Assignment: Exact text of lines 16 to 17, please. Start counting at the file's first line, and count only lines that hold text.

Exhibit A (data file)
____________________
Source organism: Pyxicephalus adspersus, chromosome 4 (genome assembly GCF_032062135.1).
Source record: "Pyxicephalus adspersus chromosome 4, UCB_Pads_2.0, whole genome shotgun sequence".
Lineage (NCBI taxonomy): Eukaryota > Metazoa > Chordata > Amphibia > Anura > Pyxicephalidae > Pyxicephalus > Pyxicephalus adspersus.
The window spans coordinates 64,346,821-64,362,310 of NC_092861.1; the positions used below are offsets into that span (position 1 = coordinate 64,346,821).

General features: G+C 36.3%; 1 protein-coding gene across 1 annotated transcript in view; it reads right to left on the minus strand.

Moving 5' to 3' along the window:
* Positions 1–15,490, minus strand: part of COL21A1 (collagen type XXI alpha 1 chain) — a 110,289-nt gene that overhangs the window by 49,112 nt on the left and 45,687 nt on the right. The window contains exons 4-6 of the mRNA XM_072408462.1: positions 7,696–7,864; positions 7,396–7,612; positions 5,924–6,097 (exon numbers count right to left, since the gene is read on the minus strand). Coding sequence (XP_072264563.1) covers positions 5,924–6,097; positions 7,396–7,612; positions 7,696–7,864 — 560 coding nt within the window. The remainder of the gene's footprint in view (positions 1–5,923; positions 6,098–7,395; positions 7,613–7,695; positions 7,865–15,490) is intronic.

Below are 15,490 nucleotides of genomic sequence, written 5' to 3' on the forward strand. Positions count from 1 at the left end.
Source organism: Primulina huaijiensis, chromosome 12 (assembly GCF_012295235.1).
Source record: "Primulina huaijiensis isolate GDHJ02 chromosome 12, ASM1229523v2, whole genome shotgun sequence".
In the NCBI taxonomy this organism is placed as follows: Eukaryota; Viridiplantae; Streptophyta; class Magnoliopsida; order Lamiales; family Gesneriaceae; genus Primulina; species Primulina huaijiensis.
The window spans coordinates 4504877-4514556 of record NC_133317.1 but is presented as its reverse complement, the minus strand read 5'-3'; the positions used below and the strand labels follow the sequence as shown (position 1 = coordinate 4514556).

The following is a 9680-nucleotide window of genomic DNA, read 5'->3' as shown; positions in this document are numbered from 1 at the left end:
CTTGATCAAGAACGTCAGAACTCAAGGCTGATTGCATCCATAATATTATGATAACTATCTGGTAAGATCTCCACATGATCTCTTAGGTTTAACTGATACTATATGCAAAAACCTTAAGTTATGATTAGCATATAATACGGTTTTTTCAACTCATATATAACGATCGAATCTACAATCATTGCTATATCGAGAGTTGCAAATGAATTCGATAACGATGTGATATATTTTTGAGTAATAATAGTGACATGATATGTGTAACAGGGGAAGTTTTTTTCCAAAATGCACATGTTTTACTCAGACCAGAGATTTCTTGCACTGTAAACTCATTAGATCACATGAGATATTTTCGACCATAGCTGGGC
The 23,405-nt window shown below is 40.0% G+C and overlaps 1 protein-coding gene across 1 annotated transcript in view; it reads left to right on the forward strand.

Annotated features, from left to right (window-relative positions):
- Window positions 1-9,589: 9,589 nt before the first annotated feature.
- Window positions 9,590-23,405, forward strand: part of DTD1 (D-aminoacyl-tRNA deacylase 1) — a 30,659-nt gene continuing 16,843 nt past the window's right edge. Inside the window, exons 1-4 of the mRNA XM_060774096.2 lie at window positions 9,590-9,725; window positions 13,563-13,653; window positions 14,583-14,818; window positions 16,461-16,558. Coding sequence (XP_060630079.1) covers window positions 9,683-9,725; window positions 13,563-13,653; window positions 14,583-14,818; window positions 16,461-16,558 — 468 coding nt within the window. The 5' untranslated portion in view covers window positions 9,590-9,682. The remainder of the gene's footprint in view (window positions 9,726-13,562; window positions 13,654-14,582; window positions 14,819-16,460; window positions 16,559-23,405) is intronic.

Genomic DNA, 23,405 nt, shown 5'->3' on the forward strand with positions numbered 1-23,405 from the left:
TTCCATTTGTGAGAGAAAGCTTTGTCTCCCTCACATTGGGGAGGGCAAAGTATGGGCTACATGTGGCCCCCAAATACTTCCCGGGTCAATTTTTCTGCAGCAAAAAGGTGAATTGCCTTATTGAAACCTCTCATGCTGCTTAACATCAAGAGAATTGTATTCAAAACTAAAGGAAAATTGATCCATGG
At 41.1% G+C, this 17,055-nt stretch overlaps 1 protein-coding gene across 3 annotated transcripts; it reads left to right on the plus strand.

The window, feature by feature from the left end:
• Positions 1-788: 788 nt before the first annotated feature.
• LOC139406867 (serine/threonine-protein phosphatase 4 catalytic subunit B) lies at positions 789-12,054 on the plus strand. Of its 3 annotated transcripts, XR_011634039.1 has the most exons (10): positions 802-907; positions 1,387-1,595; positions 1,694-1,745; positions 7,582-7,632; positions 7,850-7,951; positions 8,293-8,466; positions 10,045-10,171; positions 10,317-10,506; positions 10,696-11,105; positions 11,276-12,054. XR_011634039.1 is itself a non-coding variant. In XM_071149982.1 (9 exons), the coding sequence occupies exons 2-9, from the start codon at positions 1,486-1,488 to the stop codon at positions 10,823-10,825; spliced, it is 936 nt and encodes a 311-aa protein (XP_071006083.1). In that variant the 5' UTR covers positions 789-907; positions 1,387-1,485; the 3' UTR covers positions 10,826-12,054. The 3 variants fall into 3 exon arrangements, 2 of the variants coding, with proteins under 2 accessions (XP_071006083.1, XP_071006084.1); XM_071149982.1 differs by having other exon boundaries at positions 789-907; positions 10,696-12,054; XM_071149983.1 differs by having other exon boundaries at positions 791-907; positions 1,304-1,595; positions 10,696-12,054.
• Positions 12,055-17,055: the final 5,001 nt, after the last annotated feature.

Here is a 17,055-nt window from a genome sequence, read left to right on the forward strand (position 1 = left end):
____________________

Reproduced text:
Annotated features, from left to right (window-relative positions):
- Window positions 1-9,589: 9,589 nt before the first annotated feature.